Psychiatry Decision-Making & Reward Research
Scientists in NYU Langone’s Department of Psychiatry conduct groundbreaking decision-making and reward research. An interdisciplinary team, led by Paul W. Glimcher, PhD, uses different technologies to study decision-making in a range of environments.
Psychiatrists, psychologists, economists, and basic neuroscientists collaborate in the Glimcher Lab to assess decision-making, impulsivity, and the performance of new behavioral tasks in patients with opioid addiction.
They also study behavior in healthy populations using questionnaires, clinical survey work, and competitive and strategic economic games. Studying groups of people allows the team to understand how decision-making evolves in social settings.
The researchers use functional MRI (fMRI) and PET scans in humans to evaluate brain function and study how networks of neurons aggregate in decision-making. We collaborate with researchers at NYU Neuroscience to assess these same measures in animal models.
Another component of our work is digital health research. We use mobile applications to measure clinical and real-world behaviors and decision-making in healthy populations and those with addiction.
Much of our clinical research is focused on the development of tools to help physicians monitor the effectiveness of treatment for opioid dependence, contend with relapse, and evaluate patients’ clinical status.
Neuroeconomic Investigation of Craving in Opioid Addiction
We are evaluating brain function in patients at NYC Health + Hospitals/Bellevue using fMRI brain scans at the beginning and end of six months of treatment for opioid use disorder. Researchers are also investigating patients’ impulsivity and risk-taking behaviors throughout the study period. Our goals are to determine how treatment improves these behaviors, and to assess changes in neurobiology. View additional clinical trial details.
Basic and Translational Research
We conduct both basic and translational research. For example, our research team has developed tools in the laboratory for measuring risk attitude and impulsivity and used fMRI in animal models to evaluate the neurobiological basis of these behaviors. Our scientists have also conducted landmark studies using fMRI to elucidate the role of dopamine in addiction and decision-making.
Ongoing projects include the following.
Neural Mechanisms of Cost and Benefit Integration During Decision-Making
Scientists are conducting a series of fMRI assessments in humans as well as single-unit recording and muscimol inactivation experiments in monkeys to evaluate the neural activity involved in weighing costs and benefits during decision-making. The goal is to test whether separate anterior areas of the brain maintain different representations of costs and benefits.
Adaptation in Decision Circuits: Temporal History and the Efficiency of Choice
Researchers are using electrophysiological recording, computational modeling, and choice behavior experiments in humans and animals to assess how the brain represents subjective value and how these representations adapt over time. This study may one day have implications in depression and bipolar disorder, illnesses that are characterized by periods of low- and high-reward states.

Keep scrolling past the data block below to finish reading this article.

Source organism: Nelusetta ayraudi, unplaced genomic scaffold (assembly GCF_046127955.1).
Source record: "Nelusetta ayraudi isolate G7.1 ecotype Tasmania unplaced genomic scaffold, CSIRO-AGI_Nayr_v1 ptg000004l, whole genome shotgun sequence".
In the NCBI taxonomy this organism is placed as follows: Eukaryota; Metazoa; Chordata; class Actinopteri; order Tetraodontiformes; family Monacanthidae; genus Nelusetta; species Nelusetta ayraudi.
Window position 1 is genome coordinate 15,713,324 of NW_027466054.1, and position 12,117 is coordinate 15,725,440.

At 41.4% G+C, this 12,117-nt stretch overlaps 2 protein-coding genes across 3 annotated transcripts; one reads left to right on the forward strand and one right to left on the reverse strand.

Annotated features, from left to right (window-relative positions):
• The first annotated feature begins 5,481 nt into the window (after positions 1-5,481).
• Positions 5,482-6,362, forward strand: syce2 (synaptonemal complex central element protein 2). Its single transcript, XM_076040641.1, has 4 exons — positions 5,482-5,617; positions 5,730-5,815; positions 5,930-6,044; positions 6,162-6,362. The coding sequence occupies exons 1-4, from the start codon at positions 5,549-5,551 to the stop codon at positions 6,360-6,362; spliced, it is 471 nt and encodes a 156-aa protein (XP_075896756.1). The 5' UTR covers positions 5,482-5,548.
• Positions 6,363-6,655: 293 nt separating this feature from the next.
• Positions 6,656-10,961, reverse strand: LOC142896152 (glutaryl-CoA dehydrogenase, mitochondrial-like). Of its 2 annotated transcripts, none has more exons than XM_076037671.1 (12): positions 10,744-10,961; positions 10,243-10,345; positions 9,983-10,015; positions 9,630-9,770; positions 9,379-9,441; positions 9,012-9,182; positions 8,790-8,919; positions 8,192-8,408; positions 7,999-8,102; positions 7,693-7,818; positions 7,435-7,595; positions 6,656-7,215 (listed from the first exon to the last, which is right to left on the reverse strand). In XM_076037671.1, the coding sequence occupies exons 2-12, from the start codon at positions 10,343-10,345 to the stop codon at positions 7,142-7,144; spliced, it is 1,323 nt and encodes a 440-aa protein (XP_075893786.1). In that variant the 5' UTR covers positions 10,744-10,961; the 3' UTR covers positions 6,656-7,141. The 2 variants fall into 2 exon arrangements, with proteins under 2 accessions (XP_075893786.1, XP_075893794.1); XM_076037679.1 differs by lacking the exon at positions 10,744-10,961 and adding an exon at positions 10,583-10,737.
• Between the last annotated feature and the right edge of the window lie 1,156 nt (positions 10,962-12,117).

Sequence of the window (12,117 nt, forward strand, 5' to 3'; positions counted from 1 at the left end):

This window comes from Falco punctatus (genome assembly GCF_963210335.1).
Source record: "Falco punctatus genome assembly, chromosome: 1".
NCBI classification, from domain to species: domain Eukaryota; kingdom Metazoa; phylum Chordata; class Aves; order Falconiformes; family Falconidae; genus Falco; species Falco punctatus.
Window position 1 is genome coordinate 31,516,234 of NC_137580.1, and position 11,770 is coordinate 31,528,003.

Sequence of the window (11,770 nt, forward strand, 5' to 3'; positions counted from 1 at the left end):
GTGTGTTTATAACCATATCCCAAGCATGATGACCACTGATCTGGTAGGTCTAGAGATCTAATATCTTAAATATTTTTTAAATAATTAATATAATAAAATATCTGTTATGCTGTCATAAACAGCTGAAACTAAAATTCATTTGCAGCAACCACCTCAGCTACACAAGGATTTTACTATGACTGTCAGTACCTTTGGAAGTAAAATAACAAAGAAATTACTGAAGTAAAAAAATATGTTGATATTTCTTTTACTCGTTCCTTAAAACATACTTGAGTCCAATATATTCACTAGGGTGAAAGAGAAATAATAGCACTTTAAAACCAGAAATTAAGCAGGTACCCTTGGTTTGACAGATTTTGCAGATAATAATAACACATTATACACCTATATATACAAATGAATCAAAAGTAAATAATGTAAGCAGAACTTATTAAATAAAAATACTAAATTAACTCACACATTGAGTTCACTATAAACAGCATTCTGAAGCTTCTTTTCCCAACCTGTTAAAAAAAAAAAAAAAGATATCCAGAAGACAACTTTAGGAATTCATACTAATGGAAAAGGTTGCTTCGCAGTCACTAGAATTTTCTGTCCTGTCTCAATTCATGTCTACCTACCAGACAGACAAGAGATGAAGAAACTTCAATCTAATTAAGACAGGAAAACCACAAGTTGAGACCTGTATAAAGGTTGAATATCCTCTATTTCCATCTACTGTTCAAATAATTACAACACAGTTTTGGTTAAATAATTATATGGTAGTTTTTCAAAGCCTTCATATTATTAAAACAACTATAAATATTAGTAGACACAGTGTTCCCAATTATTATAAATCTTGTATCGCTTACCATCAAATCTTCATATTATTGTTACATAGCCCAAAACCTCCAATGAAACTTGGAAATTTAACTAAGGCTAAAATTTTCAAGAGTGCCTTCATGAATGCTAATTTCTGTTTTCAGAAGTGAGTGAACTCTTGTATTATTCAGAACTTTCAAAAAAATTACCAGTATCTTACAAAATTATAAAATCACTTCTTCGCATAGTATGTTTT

Our research is funded by the National Institutes of Health.
National Institute on Drug Abuse
National Institute of Mental Health
The Glimcher Lab offers research training to graduate and postgraduate students from around the world and is open to fellows who are pursuing an MD/PhD at NYU Grossman School of Medicine. Dr. Glimcher has served as faculty on National Institute on Drug Abuse and National Institute of Mental Health training grants.
Our faculty are experts in decision-making and reward research.
For more information about our research, please contact Ruby Chen, assistant and lab manager, at firstname.lastname@example.org.
Faculty in the decision-making and reward research program publish frequently in peer-reviewed journals. Here is a selection of our recent publications.
Cost-effectiveness implications of increasing the efficiency of the extended-release naltrexone induction process for the treatment of opioid use disorder: a secondary analysis
Addiction. 2021 Dec ; 116:3444-3453
Optimizing opioid use disorder treatment with naltrexone or buprenorphine
Drug & alcohol dependence. 2021 Nov 01; 228:?-?
Is extended release naltrexone superior to buprenorphine-naloxone to reduce drinking among outpatients receiving treatment for opioid use disorder? A secondary analysis of the CTN X:BOT trial
Alcoholism: clinical & experimental research. 2021 Oct 26;
Quantifying the subjective cost of self-control in humans
Proceedings of the National Academy of Sciences of the United States of America (PNAS). 2021 Aug 31; 118:
Corrigendum to "Naturalistic follow-up after a trial of medications for opioid use disorder: Medication status, opioid use, and relapse" [Journal of Substance Abuse Treatment 131 (2021) 108447]
Journal of substance abuse treatment. 2021 Aug 05; 108566
Reductions in tobacco use in naltrexone, relative to buprenorphine-maintained individuals with opioid use disorder: Secondary analysis from the National Drug Abuse Treatment Clinical Trials Network
Journal of substance abuse treatment. 2021 May 21; 130:108489
Comparison of Methods for Alcohol and Drug Screening in Primary Care Clinics
JAMA network open. 2021 May 03; 4:e2110721
Association between methadone or buprenorphine use during medically supervised opioid withdrawal and extended-release injectable naltrexone induction failure
Journal of substance abuse treatment. 2021 May ; 124:108292